Posts Tagged ‘movie’

‘A Changed Man’ Teaser Trailer

Wednesday, August 10th, 2011

As mentioned in a previous post, our short film, A Changed Man, has been accepted into this year’s Sidewalk Moving Picture Festival. A Changed Man will screen in the Local Shorts #2 block on Saturday, August 27th at 7:20pm at the Hill Event Center. Many wonderful people donated their time and effort to produce this film, which is a testament to the love the people of Birmingham have toward the film production industry. Enjoy the teaser trailer for our film. We hope to see you at this year’s Sidewalk Moving Picture Festival.

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Our Latest Short Film Nearing Completion

Thursday, February 3rd, 2011

In April 2009, we started production on a short film, tentatively titled “If Only.” The production itself was set back several times due to bad weather and some issues with locations, but we finally wrapped in early July 2009. If you would like to see some production stills, click here. Since that time we have been trying to finish post-production and it has been a long process. One reason for the delay has been our conflicting schedules. It has been difficult for the editor and me to sit down and hammer out the cut. Another reason has been our approach to the story. When I first wrote the script, I had a certain structure in mind for the film. However, as the editor and producer looked through all the footage, they had a different take on how we should construct the story. We had several discussions on how we would approach the edit and I am very pleased with the approach we took. We have now completed the edit and currently the film is in the hands of our music composer who will score the film. Once we have the music in place we will due a final audio mix and some color correction before we submit it to this year’s Sidewalk Moving Picture Festival.┬áThe film has been officially renamed, “A Changed Man,” and centers around an emotionally distraught woman who struggles to put her past behind her and regain control of her life.

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What I’m Watching: ‘Melinda and Melinda’

Monday, April 6th, 2009

Melinda & MelindaHow one goes through life depends entirely on his or her perspective. One individual might see the tragedy inherent in a specific event, and yet someone else might perceive the same event to be a positive. Is the event itself tragic or comic, or does it depend solely upon your point of view?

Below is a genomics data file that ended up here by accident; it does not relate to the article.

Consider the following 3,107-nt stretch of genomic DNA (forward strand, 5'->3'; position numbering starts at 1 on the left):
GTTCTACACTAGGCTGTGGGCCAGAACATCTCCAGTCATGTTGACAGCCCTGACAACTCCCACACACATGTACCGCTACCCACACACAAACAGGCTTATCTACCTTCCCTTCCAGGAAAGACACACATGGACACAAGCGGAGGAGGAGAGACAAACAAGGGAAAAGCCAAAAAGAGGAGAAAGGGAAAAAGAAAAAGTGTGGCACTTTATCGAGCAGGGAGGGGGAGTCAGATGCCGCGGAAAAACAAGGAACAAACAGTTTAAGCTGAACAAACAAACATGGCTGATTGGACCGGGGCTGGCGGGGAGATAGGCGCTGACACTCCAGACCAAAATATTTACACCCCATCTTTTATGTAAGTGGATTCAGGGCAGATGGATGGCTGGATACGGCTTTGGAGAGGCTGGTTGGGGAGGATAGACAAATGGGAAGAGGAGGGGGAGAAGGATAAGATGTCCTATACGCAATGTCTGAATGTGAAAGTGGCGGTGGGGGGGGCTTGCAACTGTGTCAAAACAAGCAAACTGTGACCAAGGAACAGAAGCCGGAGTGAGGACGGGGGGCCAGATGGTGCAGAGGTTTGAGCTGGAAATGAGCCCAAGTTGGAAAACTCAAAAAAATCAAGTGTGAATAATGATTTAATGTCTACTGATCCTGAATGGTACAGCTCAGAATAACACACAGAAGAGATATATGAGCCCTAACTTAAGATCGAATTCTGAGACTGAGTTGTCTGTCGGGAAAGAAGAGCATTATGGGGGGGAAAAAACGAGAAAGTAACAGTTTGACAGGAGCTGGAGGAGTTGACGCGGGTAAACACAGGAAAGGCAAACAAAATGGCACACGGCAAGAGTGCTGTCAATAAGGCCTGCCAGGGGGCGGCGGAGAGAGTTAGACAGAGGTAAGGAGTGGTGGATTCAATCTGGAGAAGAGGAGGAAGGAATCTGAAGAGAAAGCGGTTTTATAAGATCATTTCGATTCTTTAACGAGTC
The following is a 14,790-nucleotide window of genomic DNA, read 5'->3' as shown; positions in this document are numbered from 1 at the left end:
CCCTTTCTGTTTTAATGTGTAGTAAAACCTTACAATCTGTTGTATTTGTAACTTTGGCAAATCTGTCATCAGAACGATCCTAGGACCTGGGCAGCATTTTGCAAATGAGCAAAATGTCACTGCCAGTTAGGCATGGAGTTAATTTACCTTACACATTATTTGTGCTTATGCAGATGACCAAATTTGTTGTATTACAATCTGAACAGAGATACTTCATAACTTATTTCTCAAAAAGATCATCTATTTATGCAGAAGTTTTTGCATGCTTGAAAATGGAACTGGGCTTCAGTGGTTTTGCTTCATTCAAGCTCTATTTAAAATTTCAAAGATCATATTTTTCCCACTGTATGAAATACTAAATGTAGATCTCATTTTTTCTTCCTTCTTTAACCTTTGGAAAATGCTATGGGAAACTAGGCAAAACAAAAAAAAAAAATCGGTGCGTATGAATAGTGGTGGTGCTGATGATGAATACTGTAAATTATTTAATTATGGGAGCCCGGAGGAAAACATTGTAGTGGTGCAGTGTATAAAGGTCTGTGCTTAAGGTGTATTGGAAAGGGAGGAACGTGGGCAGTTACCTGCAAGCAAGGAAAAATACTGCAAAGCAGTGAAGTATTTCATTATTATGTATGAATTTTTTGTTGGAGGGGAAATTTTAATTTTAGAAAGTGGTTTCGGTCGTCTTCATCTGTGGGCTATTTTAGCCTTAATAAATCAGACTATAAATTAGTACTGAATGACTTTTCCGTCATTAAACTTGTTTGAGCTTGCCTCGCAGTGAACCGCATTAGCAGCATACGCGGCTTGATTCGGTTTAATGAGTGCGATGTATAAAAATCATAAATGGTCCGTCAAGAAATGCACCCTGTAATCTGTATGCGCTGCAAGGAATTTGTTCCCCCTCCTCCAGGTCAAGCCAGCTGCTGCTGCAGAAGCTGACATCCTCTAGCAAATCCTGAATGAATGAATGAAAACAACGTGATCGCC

This philosophical merry-go-round is the foundation for Woody Allen’s 2004 film, Melinda and Melinda. The film opens at a restaurant where four friends are in the middle of a conversation about life and relationships. Two of the friends are playwrights. One friend says that life is inherently tragic, but the other claims that life is inherently comic. A third friend sets the plot in motion when he asks the two playwrights to listen to a story and then comment on whether the tale is best viewed as a tragedy or comedy.

From that point, the film follows two parallel stories, centering on Melinda, a young woman trying to get her life back together after a series of bad relationships and self-destructive behavior. One story follows a dramatic interpretation, and one follows the conventions of a romantic comedy.

Commentary: The Premise

The premise of following parallel stories is engaging, although cliched and formulaic. This movie would not seem quite so original had it been produced as a stand-alone tragedy or comedy. But because both story arcs are shown side by side, the film is much more interesting. I think most people enjoy contemplating how life’s course can be set in one direction or another by events outside their control. It’s fun to imagine what if? scenarios, thinking how things could have been different, if only…

Commentary: The Dialogue

The dialogue in the film is a number of things – snappy, clever, poetic, and philosophical. Allen allows his characters to speak what many of us only think. The danger of doing so, however, is that a lot of the dialogue is too on-the-nose and expository. It doesn’t ring true for real life. Characters (Melinda especially) engage in reflective and introspective monologues that are often tedious. At times it feels more like a stage play than a film, but perhaps that’s the intent, considering that we are seeing this story through the eyes of two playwrights.

Commentary: The Comedic Interpretation

Of the two “Melinda” stories, the light-hearted, comedic tale is much more interesting, due to the talents of the actors on screen. Will Ferrell plays Hobie, a struggling actor married to an up-and-coming director played by Amanda Peet. Ferrell’s Hobie is charming and innocent, and he falls for Melinda (played by Radha Mitchell) when he realizes his marriage is going nowhere. Peet is equally likeable as the ambitious work-aholic filmmaker, striving to lock in the extra money to get her first feature into production. The dynamic between Ferrell and Mitchell is fun to watch, and the dialogue between the two rings truer than the dramatic counterpart of the film.

Commentary: The Dramatic Interpretation

The weaker of the two stories is the dramatic interpretation. Here, the characters are far less interesting, the dialogue far too stilted, and the acting too melodramatic. Aside from Mitchell’s performance, the ensemble around her was flat, stiff, and too over-the-top. Mitchell’s portrayal as the emotionally disturbed and suicidal Melinda really carried this portion of the film.

Final Thoughts

Overall, Melinda and Melinda explores some very human themes in very conventional ways, but presents them in a unique way.

5 1/2 out of 10

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